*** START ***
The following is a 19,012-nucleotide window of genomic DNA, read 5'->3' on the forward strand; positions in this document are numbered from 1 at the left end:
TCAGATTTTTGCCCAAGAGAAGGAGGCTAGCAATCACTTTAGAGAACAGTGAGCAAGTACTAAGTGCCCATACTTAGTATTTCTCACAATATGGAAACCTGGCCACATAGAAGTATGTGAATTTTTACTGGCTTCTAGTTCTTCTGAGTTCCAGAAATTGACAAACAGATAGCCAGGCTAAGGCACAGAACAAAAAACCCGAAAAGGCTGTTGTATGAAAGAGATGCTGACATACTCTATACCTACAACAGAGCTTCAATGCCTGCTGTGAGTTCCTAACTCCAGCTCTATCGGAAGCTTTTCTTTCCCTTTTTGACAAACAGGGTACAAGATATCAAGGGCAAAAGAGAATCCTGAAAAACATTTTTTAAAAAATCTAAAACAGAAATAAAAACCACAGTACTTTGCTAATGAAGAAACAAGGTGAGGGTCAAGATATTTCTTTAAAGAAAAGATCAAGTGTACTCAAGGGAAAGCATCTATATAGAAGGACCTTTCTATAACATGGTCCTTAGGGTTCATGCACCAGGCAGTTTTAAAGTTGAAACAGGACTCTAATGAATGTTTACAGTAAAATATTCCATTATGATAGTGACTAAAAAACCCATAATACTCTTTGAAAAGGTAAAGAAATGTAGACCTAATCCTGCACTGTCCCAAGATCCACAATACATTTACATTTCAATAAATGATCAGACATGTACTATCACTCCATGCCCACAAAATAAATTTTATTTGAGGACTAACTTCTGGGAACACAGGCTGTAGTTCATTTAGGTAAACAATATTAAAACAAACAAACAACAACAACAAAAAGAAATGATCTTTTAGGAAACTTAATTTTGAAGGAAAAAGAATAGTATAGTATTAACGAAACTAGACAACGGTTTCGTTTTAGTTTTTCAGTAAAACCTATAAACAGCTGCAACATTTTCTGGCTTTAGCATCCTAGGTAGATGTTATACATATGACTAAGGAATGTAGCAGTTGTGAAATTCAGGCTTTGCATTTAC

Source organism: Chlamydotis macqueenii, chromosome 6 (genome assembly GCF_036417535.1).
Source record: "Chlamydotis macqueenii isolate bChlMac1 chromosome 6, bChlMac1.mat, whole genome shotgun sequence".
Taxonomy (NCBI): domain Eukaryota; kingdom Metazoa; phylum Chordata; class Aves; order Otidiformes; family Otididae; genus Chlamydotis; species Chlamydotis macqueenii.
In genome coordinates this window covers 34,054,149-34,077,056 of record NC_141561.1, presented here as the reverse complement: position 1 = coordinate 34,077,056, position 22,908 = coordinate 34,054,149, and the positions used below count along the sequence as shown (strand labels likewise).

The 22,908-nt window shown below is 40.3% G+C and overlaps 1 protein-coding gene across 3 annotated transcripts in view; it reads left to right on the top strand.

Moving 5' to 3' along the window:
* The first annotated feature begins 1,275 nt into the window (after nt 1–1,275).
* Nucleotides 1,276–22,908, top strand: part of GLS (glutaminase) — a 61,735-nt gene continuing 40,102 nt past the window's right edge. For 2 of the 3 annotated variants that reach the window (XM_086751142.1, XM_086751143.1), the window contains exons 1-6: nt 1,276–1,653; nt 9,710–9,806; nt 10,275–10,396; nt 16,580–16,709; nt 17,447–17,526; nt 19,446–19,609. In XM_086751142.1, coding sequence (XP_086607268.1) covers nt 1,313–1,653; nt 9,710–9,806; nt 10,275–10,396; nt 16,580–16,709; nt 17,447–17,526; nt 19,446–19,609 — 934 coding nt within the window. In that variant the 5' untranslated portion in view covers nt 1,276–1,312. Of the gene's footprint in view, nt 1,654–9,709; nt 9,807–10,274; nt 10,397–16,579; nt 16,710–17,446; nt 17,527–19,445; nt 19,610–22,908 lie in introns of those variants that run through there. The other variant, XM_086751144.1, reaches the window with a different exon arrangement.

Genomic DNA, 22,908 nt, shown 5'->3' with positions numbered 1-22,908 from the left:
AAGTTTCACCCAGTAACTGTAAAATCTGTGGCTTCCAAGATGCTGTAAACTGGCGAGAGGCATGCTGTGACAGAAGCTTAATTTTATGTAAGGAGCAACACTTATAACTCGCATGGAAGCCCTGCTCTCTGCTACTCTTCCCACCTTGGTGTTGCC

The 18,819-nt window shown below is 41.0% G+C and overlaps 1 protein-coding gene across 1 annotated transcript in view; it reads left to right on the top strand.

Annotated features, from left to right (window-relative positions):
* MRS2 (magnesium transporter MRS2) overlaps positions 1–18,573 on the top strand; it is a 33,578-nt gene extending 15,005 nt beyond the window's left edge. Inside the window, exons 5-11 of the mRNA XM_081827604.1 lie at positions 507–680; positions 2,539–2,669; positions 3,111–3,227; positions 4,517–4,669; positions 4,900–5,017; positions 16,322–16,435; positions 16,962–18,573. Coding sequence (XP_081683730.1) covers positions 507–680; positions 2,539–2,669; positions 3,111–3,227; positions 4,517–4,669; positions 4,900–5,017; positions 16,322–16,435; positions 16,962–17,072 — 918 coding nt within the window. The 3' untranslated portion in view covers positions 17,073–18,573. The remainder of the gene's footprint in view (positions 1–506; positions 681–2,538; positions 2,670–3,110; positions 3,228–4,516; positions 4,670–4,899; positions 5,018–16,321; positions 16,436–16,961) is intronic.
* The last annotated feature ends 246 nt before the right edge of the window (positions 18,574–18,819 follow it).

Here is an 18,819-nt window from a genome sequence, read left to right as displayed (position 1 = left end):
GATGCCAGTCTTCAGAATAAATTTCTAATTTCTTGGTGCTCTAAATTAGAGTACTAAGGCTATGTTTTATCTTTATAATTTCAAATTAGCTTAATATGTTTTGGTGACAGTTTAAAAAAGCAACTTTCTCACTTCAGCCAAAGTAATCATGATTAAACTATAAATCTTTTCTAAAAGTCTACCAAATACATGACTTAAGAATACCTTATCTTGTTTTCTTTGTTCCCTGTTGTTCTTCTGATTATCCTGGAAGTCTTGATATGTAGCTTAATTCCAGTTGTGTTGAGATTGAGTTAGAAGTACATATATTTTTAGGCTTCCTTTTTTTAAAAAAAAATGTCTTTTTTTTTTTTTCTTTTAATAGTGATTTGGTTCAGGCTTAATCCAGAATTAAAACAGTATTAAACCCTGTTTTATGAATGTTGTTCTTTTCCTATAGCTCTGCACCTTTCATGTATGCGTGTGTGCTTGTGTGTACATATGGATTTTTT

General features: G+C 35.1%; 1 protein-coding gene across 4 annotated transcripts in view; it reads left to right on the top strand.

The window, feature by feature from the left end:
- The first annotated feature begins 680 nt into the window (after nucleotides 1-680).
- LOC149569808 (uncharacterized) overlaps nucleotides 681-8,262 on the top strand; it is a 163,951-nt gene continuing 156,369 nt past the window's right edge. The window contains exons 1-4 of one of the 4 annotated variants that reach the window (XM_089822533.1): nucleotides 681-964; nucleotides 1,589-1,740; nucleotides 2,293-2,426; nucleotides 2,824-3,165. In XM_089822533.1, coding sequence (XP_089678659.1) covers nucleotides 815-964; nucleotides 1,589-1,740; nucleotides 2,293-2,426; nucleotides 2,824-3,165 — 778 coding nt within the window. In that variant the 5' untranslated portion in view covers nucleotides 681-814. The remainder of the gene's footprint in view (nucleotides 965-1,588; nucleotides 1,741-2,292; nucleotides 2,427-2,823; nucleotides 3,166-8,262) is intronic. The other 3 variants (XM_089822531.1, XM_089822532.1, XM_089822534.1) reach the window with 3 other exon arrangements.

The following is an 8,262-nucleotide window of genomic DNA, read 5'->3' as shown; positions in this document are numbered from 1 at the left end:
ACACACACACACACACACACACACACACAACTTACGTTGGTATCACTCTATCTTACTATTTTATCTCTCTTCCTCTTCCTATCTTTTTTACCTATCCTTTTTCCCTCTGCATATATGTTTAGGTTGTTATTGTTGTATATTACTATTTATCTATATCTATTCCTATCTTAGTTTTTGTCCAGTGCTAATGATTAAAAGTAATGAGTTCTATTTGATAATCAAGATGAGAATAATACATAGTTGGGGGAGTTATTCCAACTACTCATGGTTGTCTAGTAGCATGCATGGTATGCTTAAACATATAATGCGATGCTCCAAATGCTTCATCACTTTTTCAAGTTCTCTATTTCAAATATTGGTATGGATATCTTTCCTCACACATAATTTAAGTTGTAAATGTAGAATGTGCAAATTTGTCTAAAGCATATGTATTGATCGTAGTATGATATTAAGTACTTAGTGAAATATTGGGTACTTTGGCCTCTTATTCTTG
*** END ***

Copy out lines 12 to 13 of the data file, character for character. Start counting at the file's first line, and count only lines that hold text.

AAGTTTCACCCAGTAACTGTAAAATCTGTGGCTTCCAAGATGCTGTAAACTGGCGAGAGGCATGCTGTGACAGAAGCTTAATTTTATGTAAGGAGCAACACTTATAACTCGCATGGAAGCCCTGCTCTCTGCTACTCTTCCCACCTTGGTGTTGCC

The 18,819-nt window shown below is 41.0% G+C and overlaps 1 protein-coding gene across 1 annotated transcript in view; it reads left to right on the top strand.